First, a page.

and that written orders would soon arrive by an aide-de-camp. These orders arrived soon after 8 o'clock. In the mean time I had informed General Reynolds that his corps was to make the attack indicated by General Hardie, and he ordered Meade's division to the point of attack, to be supported by Gibbon's division. As Smith's corps was in position when the order for attack was received, and as a change in the line would have been attended with great risk at that time, and would have caused much delay, I considered it impracticable to add his force to that about to make the attack. I thought also that General Reynolds' force of three divisions would be sufficient to carry out the spirit of the order, the words of it being, "You will send out at once a division at least, * * * taking care to keep it well supported and its line of retreat open."
At 8.30 o'clock General Meade's division moved forward about 500 yards, and, turning to the right, pushed toward the wood near the Bowling Green road. It was met by a severe fire of artillery. The fire was answered by the artillery of Reynolds' corps, which, in the course of two hours or more,silenced the enemy's batteries. The wood in which the enemy's infantry was posted was then shelled for more than half an hour, and Meade's division immediately afterward moved on to the attack. In the mean time the two division of General Stoneman's corps which had been detailed as supports, and were then at the bridges, I ordered over to the support of General Reynolds. The advance of General Meade was made under a general fire of the enemy's batteries, which was answered by all of Reynolds' and Smith's batteries, so that the artillery action became general along the whole line. Meade passed into the wood, carried it, crossed the railroad, and gained the crest of the hill, capturing two flags and about 200 prisoners. At the crest of the hill the combat was kept up for some time. At the same time Gibbon's division advanced, crossed the railroad, entered the wood, and took some prisoners, driving back the first line of the enemy; but the wood was so dense that the connection between Meade's,and his line could not be kept up. In consequence of this fact, Meade's line, which was vigorously attacked by a large column of fresh troops, could not hold its ground, and was repulsed, leaving the wood at a walk, but not in order. General Reynolds and Meade rallied them beyond the Bowling Green road. Gibbon's division was also repulsed shortly afterward. Just as Meade was repulsed, two regiments of Berry's brigade, Birney's division, Stoneman's corps, which had just arrived, were thrown into the wood on Gibbon's left. They also were soon driven out. While Meade's division was getting rallied, the remainder of Birney's division camp up and drove the enemy from the front of the wood, where he had appeared in strong force. This division, with the aid of the artillery, soon drove the enemy back to shelter, and he did not again appear. It also materially aided in saving Hall's battery, then seriously threatened. Gibbon's division then fell back in good order to its position of the morning, and was relieved by General Sickles' division, of Stoneman's corps, which took the position Gibbon had previously held.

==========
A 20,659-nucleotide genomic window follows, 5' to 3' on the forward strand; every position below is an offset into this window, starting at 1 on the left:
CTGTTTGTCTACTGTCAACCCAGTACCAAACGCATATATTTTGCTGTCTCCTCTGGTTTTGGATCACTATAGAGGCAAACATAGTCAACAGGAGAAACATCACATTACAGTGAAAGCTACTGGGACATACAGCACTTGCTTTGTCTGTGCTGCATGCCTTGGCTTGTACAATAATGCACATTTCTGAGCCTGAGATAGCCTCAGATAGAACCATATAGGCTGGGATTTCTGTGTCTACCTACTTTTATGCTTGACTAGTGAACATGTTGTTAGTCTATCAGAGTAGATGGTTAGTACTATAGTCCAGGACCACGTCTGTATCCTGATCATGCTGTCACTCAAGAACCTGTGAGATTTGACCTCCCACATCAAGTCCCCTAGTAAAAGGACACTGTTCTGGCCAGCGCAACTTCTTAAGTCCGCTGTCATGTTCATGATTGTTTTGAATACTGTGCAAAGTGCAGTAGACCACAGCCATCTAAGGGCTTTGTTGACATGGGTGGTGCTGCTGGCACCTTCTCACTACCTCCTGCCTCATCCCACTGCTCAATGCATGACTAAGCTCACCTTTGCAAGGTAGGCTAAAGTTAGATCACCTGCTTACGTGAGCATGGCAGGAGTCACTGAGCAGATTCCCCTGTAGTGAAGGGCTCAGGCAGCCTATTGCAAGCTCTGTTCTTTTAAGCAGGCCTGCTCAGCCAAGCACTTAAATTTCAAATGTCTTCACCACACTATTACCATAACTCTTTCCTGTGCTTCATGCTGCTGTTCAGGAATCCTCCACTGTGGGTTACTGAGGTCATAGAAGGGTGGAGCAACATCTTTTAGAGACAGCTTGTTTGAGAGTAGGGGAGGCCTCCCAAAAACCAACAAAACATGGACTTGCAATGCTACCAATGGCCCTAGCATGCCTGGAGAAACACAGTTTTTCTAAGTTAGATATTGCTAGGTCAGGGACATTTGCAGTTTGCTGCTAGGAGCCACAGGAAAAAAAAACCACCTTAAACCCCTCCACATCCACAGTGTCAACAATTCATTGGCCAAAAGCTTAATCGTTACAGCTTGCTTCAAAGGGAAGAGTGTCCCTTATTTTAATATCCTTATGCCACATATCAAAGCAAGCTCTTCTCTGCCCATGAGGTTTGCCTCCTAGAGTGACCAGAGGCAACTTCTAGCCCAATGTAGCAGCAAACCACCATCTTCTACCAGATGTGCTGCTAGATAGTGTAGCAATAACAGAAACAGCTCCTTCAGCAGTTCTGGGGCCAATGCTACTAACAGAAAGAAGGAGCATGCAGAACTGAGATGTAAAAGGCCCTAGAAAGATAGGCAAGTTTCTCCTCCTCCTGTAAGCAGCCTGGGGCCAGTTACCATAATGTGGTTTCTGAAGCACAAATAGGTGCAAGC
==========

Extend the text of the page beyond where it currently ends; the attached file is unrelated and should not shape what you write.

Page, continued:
As the enemy made a serious demonstrations of Reynolds' left, as soon as his disposition of Meade's division was discovered he ordered General Doubleday's division to that part of the field. This division soon drove off the enemy's artillery, forcing him to leave the river bank on this side of the Massaponax. Our troops advanced on the left, and occupied the position held by the enemy in the morning. The operations on the left were materially aided by Captain De Russy, who brought